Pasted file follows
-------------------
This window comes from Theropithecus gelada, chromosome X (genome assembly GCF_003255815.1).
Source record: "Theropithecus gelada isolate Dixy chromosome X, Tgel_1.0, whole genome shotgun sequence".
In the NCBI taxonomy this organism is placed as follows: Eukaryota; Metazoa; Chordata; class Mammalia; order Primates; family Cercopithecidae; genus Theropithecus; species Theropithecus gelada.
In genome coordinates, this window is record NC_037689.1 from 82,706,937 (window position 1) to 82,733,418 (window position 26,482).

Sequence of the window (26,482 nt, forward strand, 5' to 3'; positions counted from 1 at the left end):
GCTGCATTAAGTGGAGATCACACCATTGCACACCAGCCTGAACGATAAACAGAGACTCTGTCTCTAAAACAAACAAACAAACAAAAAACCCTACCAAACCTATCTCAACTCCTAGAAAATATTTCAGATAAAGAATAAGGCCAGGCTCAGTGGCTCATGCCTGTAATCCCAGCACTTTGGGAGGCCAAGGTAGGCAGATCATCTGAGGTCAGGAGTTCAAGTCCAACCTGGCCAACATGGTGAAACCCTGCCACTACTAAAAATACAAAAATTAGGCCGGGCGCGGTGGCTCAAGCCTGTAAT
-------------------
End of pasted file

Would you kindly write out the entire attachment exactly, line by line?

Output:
This window comes from Theropithecus gelada, chromosome X (genome assembly GCF_003255815.1).
Source record: "Theropithecus gelada isolate Dixy chromosome X, Tgel_1.0, whole genome shotgun sequence".
In the NCBI taxonomy this organism is placed as follows: Eukaryota; Metazoa; Chordata; class Mammalia; order Primates; family Cercopithecidae; genus Theropithecus; species Theropithecus gelada.
In genome coordinates, this window is record NC_037689.1 from 82,706,937 (window position 1) to 82,733,418 (window position 26,482).

Sequence of the window (26,482 nt, forward strand, 5' to 3'; positions counted from 1 at the left end):
GCTGCATTAAGTGGAGATCACACCATTGCACACCAGCCTGAACGATAAACAGAGACTCTGTCTCTAAAACAAACAAACAAACAAAAAACCCTACCAAACCTATCTCAACTCCTAGAAAATATTTCAGATAAAGAATAAGGCCAGGCTCAGTGGCTCATGCCTGTAATCCCAGCACTTTGGGAGGCCAAGGTAGGCAGATCATCTGAGGTCAGGAGTTCAAGTCCAACCTGGCCAACATGGTGAAACCCTGCCACTACTAAAAATACAAAAATTAGGCCGGGCGCGGTGGCTCAAGCCTGTAAT